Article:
Religious freedom influences Aussie election result

Australia’s Christian leaders say they think religious freedom was among “sleeper” issues that influenced voters to re-elect Prime Minister Scott Morrison’s conservative coalition.

Mark Spencer, the national executive officer of Christian Schools Australia, says parents in marginal seats told his organisation they were concerned about the protection of religious freedom.

These people want to choose a school that reflects their values, he says.

“We know that parents in key marginal seats across Australia were saying to us how important the protection of values, beliefs and freedom of religion are to them.

“With religious freedom featuring in the campaign like never before, it is impossible to imagine that values were not front of mind for voters.”

Religious freedom became a talking point last month after Wallaby Israel Folau’s social media post saying homosexuals, fornicators and adulterers were destined for hell unless they repented.

Folau was subsequently sacked by Rugby Australia.

Christian schools also campaigned on the issue of religious freedom ahead of the election.

The Christian leaders wrote to Prime Minister Scott Morrison and Opposition Leader Bill Shorten before the election asking them to protect religious beliefs.

The letter said Mr Shorten had sponsored legislation “that would effectively censor what could be taught by religious bodies”.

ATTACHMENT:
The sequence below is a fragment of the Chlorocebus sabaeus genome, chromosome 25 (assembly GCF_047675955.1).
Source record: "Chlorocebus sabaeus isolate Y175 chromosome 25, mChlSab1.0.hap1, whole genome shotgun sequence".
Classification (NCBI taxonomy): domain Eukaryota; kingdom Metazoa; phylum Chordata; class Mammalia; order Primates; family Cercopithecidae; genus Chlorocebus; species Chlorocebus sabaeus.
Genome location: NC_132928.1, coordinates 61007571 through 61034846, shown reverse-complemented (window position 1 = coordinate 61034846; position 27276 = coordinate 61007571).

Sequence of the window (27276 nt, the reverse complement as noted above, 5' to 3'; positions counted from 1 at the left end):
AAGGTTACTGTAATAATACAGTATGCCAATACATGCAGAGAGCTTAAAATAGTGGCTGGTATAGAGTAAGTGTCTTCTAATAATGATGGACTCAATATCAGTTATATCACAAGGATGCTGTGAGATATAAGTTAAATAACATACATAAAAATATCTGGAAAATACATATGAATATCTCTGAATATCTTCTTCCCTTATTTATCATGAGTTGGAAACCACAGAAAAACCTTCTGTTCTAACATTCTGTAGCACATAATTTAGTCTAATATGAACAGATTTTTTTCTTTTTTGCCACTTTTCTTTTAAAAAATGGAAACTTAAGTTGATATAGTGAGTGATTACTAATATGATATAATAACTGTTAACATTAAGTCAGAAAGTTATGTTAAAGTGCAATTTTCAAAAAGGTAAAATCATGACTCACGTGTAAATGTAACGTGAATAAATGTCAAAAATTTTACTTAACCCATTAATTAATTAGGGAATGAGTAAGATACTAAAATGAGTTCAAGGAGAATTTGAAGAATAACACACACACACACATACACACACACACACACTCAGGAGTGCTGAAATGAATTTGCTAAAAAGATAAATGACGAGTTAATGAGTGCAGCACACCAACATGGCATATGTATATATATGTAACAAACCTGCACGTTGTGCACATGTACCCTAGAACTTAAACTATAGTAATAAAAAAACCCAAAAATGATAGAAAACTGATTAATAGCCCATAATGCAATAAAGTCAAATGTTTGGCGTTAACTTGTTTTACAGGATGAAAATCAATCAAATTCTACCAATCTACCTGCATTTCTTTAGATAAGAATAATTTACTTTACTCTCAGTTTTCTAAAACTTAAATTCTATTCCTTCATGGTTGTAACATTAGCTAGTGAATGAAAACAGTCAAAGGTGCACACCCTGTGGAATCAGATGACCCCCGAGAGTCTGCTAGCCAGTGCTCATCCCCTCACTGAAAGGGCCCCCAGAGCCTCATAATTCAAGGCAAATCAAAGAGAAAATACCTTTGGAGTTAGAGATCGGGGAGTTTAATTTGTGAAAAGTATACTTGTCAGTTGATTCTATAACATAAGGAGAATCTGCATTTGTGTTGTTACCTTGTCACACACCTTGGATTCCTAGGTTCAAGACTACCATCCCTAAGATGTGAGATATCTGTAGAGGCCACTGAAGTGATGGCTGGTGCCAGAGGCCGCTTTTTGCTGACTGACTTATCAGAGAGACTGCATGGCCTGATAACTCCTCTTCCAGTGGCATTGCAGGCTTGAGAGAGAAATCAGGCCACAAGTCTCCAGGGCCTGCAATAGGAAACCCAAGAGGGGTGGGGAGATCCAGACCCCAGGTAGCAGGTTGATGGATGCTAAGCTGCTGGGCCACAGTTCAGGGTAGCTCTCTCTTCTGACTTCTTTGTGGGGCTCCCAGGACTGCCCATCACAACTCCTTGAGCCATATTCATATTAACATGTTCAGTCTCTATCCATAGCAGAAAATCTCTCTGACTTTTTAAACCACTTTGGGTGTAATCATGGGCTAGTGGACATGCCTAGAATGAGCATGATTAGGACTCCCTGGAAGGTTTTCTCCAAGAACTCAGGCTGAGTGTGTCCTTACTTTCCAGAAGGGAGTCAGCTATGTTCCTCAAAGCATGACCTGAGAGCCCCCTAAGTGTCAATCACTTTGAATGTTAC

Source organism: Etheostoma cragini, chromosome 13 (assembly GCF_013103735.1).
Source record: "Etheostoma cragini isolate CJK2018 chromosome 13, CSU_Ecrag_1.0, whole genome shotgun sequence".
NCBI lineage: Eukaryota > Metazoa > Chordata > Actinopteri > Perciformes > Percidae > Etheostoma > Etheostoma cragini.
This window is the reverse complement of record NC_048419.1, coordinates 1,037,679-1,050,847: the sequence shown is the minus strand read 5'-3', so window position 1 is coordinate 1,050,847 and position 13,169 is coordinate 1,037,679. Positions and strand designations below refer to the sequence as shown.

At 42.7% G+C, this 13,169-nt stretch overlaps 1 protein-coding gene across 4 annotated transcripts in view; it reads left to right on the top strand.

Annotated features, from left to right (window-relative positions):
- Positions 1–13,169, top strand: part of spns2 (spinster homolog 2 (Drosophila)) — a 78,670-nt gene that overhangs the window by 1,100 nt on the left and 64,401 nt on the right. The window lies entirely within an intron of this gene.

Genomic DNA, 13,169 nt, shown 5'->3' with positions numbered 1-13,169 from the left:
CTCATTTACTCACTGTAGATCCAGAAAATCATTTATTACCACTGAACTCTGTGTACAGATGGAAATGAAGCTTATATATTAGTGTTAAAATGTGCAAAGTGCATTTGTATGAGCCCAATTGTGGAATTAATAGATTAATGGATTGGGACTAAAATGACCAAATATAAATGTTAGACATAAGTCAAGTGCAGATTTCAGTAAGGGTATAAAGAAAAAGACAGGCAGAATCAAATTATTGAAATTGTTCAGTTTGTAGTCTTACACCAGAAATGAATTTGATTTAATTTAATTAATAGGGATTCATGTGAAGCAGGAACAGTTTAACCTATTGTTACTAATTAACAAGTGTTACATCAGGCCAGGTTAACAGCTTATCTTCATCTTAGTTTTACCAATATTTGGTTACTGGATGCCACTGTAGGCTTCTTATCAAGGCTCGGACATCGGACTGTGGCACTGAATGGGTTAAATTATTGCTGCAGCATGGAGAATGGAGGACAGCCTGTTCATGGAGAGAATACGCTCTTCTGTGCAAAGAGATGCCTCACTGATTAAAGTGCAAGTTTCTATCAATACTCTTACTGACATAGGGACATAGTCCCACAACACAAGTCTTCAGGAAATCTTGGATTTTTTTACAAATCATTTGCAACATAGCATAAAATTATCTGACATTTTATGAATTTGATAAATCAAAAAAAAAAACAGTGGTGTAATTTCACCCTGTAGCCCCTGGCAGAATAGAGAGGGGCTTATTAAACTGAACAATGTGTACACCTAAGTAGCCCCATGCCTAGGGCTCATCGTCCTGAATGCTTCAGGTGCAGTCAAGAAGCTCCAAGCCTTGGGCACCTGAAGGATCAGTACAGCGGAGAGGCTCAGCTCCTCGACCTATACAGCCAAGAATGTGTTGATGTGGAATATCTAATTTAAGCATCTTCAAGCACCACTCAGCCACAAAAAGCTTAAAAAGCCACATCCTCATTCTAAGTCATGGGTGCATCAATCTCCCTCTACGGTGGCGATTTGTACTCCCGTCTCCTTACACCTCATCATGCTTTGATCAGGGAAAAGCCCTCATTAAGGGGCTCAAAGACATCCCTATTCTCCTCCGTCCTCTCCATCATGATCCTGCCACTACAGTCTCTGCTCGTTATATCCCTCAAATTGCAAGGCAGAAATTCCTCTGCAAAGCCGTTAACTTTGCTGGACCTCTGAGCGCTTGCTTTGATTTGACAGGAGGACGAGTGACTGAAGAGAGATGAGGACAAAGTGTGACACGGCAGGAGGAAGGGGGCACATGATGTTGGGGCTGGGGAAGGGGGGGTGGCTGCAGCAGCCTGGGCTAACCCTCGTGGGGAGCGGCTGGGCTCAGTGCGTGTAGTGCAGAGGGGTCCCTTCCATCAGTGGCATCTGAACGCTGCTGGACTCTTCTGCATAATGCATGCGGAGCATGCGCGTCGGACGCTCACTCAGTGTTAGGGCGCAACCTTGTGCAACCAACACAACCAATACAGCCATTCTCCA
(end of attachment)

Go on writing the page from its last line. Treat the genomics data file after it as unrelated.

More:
Shorten did not respond to the letter.

Morrison said last week he believes “there is no more fundamental right than the right to decide what you believe or do not believe”.

“That means Australians of faith should be free to hold and practise that faith without fear of discrimination against them.

“And that is why my government is committed to providing Australians of religious belief with protections equivalent to those guaranteed in relation to other protected attributes under Commonwealth anti-discrimination law.

“Nobody should suffer discrimination on the basis of their identity, including their religious identity.”

John Wilson, the moderator-general for the Presbyterian Church of Australia, said he thinks religious freedom is a sleeper issue.

“You can talk franking credits, climate action, surpluses and deficits all you want, but you won’t explain what happened yesterday if you stop there. The sleeper in the discussion is that Labor threatened freedom of religious expression.”

“I think that many ordinary Australians pushed-back and voted for safe space – for a country where it’s OK to disagree and express that disagreement, to hold opposing views and not be marginalised for it. Mr Morrison’s reply to the church gave promise of safe space.”

Thanking his supporters, Australian Prime Minister Scott Morrison said he had “always believed in miracles” as partial results showed the Liberal-National Coalition close to a majority.

“This was exposed time and again with respect to Christian schools being free to teach and live by their faith convictions.

“Also by challenging the right to free speech in public spaces when it comes to giving air to the traditional and conservative views on sexuality, gender and marriage.



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